Research indicates that coteaching provides more opportunities for teacher–student interaction, increases differentiated instruction, and serves as a predictor of student performance (Moorehead and Grillo 2013; Zito 2011). These benefits flow naturally from having an additional adult in the room, reducing staffing ratios and freeing the primary educator’s time to work individually or in small groups with students.
ExpandED believes these core benefits are strengthened when the coteaching happens across day school and afterschool. For their part, certified teachers bring content knowledge and pedagogical modeling to the equation. In the example from The New School for Leadership and the Arts, the science teacher selected the science concept and anticipated common student misconceptions (such as the challenge of understanding diffusion when it is not visible). Afterschool educators, on the other hand, contributed expertise in cultural competencies and youth development, keeping “what’s fun” central to the activity.
Design2Learn educators expressed enthusiasm for the collaborative teaching model, with 96% of educators agreeing that collaborating has improved program quality. However, the program has also surfaced some common challenges. One school-day teacher reflected, “There was definitely a learning curve for me: vacillating between the academic standards and just letting go and having fun. I know the standards and I think that mentality from during the day trickled over sometimes.” Below, program staff share the following tips to address the most common challenges.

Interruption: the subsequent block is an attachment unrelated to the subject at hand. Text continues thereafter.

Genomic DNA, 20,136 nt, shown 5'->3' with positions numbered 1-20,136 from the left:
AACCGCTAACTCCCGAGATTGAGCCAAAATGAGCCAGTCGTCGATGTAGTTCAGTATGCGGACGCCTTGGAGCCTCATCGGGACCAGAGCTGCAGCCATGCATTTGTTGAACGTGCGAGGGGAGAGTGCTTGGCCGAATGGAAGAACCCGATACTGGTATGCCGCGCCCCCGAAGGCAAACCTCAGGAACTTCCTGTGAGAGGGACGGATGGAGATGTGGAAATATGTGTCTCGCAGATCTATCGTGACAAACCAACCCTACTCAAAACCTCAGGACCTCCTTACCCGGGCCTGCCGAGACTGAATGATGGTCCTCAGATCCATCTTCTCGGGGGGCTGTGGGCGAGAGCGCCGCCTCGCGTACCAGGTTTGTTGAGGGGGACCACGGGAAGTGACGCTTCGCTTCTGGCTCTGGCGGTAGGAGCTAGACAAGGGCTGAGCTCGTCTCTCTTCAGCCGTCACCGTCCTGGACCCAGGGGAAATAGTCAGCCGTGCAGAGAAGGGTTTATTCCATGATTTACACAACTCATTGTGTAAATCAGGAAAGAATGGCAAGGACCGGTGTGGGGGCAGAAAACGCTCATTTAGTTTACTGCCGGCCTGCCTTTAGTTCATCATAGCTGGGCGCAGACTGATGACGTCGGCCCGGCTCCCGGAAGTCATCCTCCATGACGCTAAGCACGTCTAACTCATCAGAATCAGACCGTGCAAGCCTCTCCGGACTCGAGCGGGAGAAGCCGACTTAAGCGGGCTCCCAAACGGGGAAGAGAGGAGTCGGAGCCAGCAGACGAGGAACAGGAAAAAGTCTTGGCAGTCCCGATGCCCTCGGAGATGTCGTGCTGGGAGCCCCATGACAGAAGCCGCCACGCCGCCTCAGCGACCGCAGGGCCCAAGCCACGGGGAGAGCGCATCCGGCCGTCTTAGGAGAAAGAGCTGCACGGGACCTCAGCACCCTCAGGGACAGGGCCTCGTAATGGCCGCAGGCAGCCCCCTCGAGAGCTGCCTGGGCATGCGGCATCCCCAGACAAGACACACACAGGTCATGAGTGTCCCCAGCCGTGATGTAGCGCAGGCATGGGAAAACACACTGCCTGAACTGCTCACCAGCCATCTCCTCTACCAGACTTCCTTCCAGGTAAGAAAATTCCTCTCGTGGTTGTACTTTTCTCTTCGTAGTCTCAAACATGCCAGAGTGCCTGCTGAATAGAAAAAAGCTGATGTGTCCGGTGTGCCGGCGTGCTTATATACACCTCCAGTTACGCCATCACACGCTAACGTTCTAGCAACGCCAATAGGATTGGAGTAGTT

- If the power dynamic between educators is uneven, build get-to-know-you time into training and professional development agendas. Design2Learn educators repeatedly reported that opportunities to work together, build trust, test design challenges as a team, share strengths and weaknesses, and connect as peers before working together professionally helped bolster their team’s ability to work together successfully. This time can help the two educator audiences view each other more respectfully, recognizing that they bring different expertise to the partnership.
- If finding time to meet is a challenge, consider flexible alternatives to coplanning requirements. Because school-day and afterschool programs typically operate on opposite schedules, many Design2Learn educator teams initially struggled to find a common hour for planning that did not interfere with their existing responsibilities. In response to this challenge, teams pursued a variety of alternatives to traditional roundtable planning sessions, such as coplanning remotely using tools such as Samepage, Google Docs, or video-conferencing; having afterschool educators join teachers during school-day prep periods; and conducting more planning hours at the beginning of the year in advance of busier periods.